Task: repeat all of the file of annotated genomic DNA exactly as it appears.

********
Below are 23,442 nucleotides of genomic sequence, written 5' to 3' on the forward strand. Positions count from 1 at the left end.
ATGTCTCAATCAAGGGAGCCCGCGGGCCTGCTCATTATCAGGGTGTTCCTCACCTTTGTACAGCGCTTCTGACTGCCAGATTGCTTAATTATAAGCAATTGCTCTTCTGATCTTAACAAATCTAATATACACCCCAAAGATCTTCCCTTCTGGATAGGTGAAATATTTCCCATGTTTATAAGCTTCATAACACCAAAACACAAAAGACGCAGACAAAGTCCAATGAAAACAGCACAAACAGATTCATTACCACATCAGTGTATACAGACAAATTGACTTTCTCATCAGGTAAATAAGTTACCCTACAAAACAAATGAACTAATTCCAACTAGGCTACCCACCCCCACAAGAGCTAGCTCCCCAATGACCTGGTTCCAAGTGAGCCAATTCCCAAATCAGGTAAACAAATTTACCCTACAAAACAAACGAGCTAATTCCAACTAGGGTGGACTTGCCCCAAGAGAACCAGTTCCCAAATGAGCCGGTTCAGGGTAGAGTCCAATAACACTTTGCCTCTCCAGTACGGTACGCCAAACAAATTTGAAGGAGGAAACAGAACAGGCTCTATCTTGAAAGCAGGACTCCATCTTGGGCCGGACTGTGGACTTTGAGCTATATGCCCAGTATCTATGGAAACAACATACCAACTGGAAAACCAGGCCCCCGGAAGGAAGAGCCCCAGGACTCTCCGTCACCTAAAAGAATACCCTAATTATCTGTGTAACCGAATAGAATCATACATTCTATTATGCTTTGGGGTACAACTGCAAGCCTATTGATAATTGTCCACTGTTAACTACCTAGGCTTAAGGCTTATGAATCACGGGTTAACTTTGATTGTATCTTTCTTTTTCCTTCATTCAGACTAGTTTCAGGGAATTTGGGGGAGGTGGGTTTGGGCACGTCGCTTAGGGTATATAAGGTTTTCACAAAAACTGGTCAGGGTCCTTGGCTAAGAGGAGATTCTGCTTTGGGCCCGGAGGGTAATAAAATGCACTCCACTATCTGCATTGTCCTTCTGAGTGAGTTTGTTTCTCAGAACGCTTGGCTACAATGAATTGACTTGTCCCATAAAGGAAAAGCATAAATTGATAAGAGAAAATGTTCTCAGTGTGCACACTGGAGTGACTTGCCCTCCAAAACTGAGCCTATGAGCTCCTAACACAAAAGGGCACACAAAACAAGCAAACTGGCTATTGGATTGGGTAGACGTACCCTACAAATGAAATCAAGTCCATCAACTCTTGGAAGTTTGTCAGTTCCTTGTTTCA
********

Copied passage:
Below are 23,442 nucleotides of genomic sequence, written 5' to 3' on the forward strand. Positions count from 1 at the left end.
ATGTCTCAATCAAGGGAGCCCGCGGGCCTGCTCATTATCAGGGTGTTCCTCACCTTTGTACAGCGCTTCTGACTGCCAGATTGCTTAATTATAAGCAATTGCTCTTCTGATCTTAACAAATCTAATATACACCCCAAAGATCTTCCCTTCTGGATAGGTGAAATATTTCCCATGTTTATAAGCTTCATAACACCAAAACACAAAAGACGCAGACAAAGTCCAATGAAAACAGCACAAACAGATTCATTACCACATCAGTGTATACAGACAAATTGACTTTCTCATCAGGTAAATAAGTTACCCTACAAAACAAATGAACTAATTCCAACTAGGCTACCCACCCCCACAAGAGCTAGCTCCCCAATGACCTGGTTCCAAGTGAGCCAATTCCCAAATCAGGTAAACAAATTTACCCTACAAAACAAACGAGCTAATTCCAACTAGGGTGGACTTGCCCCAAGAGAACCAGTTCCCAAATGAGCCGGTTCAGGGTAGAGTCCAATAACACTTTGCCTCTCCAGTACGGTACGCCAAACAAATTTGAAGGAGGAAACAGAACAGGCTCTATCTTGAAAGCAGGACTCCATCTTGGGCCGGACTGTGGACTTTGAGCTATATGCCCAGTATCTATGGAAACAACATACCAACTGGAAAACCAGGCCCCCGGAAGGAAGAGCCCCAGGACTCTCCGTCACCTAAAAGAATACCCTAATTATCTGTGTAACCGAATAGAATCATACATTCTATTATGCTTTGGGGTACAACTGCAAGCCTATTGATAATTGTCCACTGTTAACTACCTAGGCTTAAGGCTTATGAATCACGGGTTAACTTTGATTGTATCTTTCTTTTTCCTTCATTCAGACTAGTTTCAGGGAATTTGGGGGAGGTGGGTTTGGGCACGTCGCTTAGGGTATATAAGGTTTTCACAAAAACTGGTCAGGGTCCTTGGCTAAGAGGAGATTCTGCTTTGGGCCCGGAGGGTAATAAAATGCACTCCACTATCTGCATTGTCCTTCTGAGTGAGTTTGTTTCTCAGAACGCTTGGCTACAATGAATTGACTTGTCCCATAAAGGAAAAGCATAAATTGATAAGAGAAAATGTTCTCAGTGTGCACACTGGAGTGACTTGCCCTCCAAAACTGAGCCTATGAGCTCCTAACACAAAAGGGCACACAAAACAAGCAAACTGGCTATTGGATTGGGTAGACGTACCCTACAAATGAAATCAAGTCCATCAACTCTTGGAAGTTTGTCAGTTCCTTGTTTCA